Messianic time and the problem of political action in the work of Agamben

Doussan, Jenny. 2010. 'Messianic time and the problem of political action in the work of Agamben'. In: Waiting for the Political Moment. Utrecht University, Netherlands 17 - 19 June 2010. [Conference or Workshop Item]

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Abstract or Description

In The Time That Remains: A Commentary on the Letter to the Romans (2000), Giorgio Agamben founds his definition of messianic time upon the concept of operational time. Borrowed from linguistics, operational time constitutes the infinitesimal quantity of time that it takes one to complete a representational image of time. This affects a gap between our experience and conception of a moment. Neither a supplementary nor separate temporality, Agamben asserts that operational time is internal to chronological time. It does not replace it, but is rather the transformative force within it. The space that messianic time opens between ourselves and our representation of time therefore permits us access to this transformative force at every instant.

This formulation of the messianic to some extent recalls Agamben’s earlier work on pure means, the sphere of human action, thought and politics (Notes on Politics, 1992); however, the familiar concept that he evokes is the ‘state of exception’, which corresponds to the messianic figure of the law. As in a state of exception, he explains, under the influence of the messianic, Judaic law fulfils itself through its suspension. However, consistent with his Homo Sacer series, the state of exception is also paradoxically the condition of the camp.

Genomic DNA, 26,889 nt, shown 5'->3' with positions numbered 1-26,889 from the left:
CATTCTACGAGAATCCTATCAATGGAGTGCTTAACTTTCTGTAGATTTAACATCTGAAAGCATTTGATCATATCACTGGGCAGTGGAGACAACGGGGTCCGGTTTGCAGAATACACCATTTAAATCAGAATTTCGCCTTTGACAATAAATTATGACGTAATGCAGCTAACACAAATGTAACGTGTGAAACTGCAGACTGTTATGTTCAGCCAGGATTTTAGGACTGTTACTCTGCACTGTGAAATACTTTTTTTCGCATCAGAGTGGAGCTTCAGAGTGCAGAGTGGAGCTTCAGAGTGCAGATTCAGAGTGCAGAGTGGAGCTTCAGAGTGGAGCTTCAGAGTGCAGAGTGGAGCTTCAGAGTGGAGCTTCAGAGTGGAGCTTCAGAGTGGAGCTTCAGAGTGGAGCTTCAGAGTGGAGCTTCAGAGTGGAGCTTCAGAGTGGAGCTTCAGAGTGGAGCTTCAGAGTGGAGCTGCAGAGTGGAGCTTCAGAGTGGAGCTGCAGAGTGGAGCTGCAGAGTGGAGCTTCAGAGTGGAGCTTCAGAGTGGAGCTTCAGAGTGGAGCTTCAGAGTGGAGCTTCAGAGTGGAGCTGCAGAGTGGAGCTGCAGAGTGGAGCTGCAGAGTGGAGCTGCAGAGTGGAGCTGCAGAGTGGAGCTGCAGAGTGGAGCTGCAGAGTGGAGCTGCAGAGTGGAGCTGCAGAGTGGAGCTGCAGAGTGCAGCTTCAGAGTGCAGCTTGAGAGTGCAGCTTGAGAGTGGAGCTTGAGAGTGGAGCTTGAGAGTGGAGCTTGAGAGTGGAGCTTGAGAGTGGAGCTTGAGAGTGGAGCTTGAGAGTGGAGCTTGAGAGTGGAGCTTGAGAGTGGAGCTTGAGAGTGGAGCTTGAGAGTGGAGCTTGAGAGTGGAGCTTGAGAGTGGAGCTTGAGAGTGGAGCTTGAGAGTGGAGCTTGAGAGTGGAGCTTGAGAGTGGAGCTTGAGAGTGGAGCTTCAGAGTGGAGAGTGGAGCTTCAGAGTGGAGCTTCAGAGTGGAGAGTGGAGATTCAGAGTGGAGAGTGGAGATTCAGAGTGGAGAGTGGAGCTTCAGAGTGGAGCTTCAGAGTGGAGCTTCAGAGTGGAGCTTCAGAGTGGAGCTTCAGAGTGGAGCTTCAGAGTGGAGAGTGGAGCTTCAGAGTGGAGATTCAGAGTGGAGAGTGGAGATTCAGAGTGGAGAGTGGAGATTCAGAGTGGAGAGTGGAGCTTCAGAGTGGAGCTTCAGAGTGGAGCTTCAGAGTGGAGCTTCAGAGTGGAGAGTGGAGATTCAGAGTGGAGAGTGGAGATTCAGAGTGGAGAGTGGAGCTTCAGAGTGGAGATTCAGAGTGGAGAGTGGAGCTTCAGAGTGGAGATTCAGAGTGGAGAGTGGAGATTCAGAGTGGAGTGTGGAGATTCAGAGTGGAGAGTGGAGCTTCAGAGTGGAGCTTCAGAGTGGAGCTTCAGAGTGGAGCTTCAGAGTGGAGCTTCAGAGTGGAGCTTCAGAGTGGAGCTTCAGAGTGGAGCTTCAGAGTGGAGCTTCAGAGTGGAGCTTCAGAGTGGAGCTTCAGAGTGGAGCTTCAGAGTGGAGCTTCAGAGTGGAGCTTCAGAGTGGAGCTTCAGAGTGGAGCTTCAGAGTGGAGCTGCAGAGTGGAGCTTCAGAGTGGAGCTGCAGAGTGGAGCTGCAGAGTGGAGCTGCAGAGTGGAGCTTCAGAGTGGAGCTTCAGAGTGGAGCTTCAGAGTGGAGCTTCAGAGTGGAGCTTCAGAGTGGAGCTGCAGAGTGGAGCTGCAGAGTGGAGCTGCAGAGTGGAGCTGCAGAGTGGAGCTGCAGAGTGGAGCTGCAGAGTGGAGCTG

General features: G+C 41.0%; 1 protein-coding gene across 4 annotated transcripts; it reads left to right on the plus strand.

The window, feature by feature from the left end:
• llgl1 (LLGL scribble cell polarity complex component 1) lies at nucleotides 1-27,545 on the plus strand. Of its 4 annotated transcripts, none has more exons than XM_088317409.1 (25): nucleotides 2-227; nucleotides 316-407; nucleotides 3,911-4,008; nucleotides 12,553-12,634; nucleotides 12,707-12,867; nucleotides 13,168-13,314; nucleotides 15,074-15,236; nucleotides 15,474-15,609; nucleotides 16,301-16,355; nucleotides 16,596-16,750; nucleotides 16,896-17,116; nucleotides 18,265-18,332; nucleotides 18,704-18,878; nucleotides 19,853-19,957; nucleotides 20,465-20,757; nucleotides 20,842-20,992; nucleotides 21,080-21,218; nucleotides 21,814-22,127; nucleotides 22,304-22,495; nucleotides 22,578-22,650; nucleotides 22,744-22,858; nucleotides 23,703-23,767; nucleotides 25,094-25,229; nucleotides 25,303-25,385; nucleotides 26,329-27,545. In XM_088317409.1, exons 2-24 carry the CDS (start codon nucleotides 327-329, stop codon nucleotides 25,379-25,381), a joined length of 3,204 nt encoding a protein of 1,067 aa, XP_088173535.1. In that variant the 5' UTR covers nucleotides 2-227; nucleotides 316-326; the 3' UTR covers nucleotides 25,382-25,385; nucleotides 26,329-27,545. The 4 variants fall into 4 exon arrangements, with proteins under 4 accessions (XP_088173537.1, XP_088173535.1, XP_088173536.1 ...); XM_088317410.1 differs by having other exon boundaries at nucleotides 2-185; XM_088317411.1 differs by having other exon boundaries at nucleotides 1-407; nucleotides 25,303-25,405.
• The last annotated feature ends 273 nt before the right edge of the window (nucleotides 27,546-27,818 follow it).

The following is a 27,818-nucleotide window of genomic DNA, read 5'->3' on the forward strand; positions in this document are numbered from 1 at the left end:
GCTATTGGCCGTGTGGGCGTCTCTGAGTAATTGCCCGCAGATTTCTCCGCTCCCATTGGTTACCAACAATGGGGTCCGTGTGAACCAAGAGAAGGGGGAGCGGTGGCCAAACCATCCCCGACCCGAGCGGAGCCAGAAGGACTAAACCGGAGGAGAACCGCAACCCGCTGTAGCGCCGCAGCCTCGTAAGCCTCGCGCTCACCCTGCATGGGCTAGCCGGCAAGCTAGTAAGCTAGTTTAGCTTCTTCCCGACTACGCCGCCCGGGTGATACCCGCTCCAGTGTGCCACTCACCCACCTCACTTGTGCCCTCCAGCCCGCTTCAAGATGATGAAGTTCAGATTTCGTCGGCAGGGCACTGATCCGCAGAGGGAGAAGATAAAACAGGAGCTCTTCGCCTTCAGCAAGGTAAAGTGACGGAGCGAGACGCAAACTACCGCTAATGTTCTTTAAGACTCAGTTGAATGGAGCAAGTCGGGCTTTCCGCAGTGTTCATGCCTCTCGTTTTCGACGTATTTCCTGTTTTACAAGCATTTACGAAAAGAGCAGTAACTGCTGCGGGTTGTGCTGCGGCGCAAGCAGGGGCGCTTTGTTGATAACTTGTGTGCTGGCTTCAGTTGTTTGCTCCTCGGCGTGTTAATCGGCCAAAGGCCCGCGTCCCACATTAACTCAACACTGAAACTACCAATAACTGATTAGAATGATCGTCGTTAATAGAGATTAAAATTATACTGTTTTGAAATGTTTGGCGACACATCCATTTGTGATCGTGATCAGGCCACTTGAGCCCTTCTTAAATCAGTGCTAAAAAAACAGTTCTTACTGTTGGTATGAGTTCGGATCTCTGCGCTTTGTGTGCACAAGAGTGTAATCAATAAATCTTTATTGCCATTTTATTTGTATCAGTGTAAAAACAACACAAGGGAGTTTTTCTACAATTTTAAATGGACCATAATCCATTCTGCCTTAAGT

The critical distinction between the messianic and the camp is precisely located in the temporal consideration. Messianic time is—and must be—bound within the temporal constraints of chronological time, the passage of instants, while the distension of messianic time into chronological time such that the two are flattened into each other affects the state of exception of the camp, the state of exception as rule.

What does this imply for political action? It would seem that any attempt to employ this transformative force would necessitate a duration, thereby producing the condition of the camp. Do the oblique political strategies that Agamben advances such as profanation and play evade this concern?

Item Type:

Conference or Workshop Item (Paper)

Departments, Centres and Research Units:

Visual Cultures


17 June 2010Completed

Event Location:

Utrecht University, Netherlands

Date range:

17 - 19 June 2010

Item ID:


Date Deposited:

19 Jun 2024 11:54

Last Modified:

19 Jun 2024 11:59


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